I was in Tokyo a couple of months ago, I used a Lumix G8/GH81, but forgot to turn on the AutoNoiseReduction for Long Exposure . Nevertheless, I came across a strange behaviour with DxO’s processing and Noise Reduction. Attached you will find a comparison of a photo (ISO 200, 4s) without any noise reduction at all, on the left is the DxO processed version, on the right is Capture One11. Why is the picture quality out of the box with DxO so bad in this case? Why are single pixels/dead pixels so damn pronounced?
Furthermore, DxO’s Noise Reduction, regardless what version I use (HQ or PRIME) produces white or at least brighter blemishes. It is not that much seen in CO11’s case. In addition, I can’t even remove every “dead pixel” in DxO PhotoLab, even when the slider is set to 100. With Capture One it’s not a problem.
This is all not an issue in daylight images with PRIME. I really don’t understand what is going on here.
Don’t get me wrong: I am a longtime user of DxO and I love the PRIME NR which in my opinion is far superior than that of any other program, but in cases of dark images it’s not usable when it produces results like that.
hmm, noise reduction needs to decide, which pixels are noise and which are images of whatever it might be - the software (let’s ignore adobe and google for the moment) has no idea of what is in the image. If NR is too aggressive, it might wipe a starry night sky clear of all the little lights that made you take the snap in the first place.
CaptureOne is (meant for and) mostly used on images taken in a studio. With clean rooms and precisely set up lights, you can assume that little bright spots are unwanted and can therefore be ironed over. DPL is meant for general use, tiny details might be important and should therefore be kept.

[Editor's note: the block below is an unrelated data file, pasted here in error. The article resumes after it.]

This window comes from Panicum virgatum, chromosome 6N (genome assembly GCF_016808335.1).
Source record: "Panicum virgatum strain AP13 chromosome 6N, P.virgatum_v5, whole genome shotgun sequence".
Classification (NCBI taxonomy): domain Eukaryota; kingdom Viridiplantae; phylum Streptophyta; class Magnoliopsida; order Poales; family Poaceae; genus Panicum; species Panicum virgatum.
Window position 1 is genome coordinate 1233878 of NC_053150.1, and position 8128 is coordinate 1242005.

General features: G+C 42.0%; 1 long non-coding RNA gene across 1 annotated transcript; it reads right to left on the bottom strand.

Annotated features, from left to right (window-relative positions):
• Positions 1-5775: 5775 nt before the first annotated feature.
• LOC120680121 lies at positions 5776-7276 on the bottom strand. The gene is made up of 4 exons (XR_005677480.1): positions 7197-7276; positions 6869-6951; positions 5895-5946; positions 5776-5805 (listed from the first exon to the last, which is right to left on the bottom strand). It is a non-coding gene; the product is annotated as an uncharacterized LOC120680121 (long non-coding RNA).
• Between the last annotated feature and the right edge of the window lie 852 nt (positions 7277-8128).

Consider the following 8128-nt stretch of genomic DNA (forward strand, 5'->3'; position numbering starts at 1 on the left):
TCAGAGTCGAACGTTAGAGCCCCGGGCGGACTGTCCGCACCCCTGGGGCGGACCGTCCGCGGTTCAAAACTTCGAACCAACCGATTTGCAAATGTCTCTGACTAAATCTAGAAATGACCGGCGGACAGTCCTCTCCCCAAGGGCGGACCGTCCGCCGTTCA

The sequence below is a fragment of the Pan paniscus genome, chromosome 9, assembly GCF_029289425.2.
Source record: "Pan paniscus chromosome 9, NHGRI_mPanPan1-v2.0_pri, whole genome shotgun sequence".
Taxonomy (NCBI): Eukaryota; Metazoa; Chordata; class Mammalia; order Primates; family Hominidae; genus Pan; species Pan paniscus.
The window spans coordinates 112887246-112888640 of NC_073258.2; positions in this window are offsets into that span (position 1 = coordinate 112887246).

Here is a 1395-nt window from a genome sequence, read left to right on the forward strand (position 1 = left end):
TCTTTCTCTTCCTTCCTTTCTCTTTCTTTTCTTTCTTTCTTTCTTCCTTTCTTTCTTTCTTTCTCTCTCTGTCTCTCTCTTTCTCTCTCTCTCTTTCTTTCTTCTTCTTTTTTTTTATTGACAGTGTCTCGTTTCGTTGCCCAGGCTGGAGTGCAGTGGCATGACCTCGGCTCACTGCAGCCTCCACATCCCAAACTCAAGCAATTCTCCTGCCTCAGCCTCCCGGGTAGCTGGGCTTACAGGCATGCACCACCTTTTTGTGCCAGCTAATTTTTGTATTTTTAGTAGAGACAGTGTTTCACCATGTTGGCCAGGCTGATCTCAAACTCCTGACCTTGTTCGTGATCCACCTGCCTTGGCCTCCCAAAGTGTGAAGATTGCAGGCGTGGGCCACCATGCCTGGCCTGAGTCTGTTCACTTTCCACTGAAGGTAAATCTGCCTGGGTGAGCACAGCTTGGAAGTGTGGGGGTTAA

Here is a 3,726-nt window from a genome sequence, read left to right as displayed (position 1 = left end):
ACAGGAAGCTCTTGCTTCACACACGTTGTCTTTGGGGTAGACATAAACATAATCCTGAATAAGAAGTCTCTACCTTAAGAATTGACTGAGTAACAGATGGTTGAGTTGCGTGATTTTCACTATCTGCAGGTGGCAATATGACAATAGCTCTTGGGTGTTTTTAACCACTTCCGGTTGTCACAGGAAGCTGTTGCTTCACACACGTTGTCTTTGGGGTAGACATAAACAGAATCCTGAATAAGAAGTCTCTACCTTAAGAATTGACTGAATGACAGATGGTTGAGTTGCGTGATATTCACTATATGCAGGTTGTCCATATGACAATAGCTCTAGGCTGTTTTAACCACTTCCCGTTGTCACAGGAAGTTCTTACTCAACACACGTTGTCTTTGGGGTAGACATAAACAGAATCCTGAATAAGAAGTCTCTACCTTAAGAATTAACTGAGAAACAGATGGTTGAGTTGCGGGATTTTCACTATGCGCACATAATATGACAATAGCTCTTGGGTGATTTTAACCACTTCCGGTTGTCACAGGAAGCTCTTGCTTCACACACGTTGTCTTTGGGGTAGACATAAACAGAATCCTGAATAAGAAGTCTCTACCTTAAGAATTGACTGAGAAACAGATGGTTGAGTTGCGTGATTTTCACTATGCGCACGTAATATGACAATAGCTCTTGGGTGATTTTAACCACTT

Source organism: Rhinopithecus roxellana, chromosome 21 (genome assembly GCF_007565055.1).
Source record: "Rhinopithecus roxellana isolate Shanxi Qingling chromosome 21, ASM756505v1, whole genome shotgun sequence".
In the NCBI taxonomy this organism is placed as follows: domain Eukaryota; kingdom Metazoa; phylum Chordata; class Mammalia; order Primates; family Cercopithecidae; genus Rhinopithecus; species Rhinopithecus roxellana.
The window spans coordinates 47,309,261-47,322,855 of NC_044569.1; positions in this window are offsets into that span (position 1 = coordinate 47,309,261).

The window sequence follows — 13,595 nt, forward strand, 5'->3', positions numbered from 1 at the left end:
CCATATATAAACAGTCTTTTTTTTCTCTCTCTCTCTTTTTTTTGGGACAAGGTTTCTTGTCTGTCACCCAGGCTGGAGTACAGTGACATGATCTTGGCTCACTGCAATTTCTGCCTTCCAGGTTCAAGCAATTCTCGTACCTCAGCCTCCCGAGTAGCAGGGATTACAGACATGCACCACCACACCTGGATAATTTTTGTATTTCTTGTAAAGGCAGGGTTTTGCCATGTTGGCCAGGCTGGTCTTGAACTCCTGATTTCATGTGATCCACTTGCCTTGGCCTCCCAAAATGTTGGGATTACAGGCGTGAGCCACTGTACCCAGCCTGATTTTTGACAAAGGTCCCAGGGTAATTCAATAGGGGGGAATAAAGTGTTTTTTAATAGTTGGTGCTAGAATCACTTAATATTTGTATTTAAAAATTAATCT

Different shoes for different feet!
I don’t see why Noise reduction needs to decide. I am setting the values and using the sliders. OK, I see that that it might be hard to decide what is a dead pixel, but I am not able to remove all with DxO, since 100 is not enough.
In addition, that can’t be the explanation as why the dead or single pixels and the overall noise are so pronounced in DxO as compared to Capture One when there even is NO noise reduction applied at all to the image. Look at the 2nd comparison shot where I zoomed in. The white dots in the sky in the DxO example on the left are NOT stars. I can’t understand why DxO and Capture One even process unaltered photos in their RAW state that differently.
well, it’s the guys and gals who design the noise reduction algorithms who do that kind of thinking. I also see different approaches implemented in Lr vs DPL. Differences exist and it might rather be a matter of accepting this than understanding it…
And what about the image quality without Noise Reduction? Why does the opened RAW file look that much noisier in DxO than in Capture One?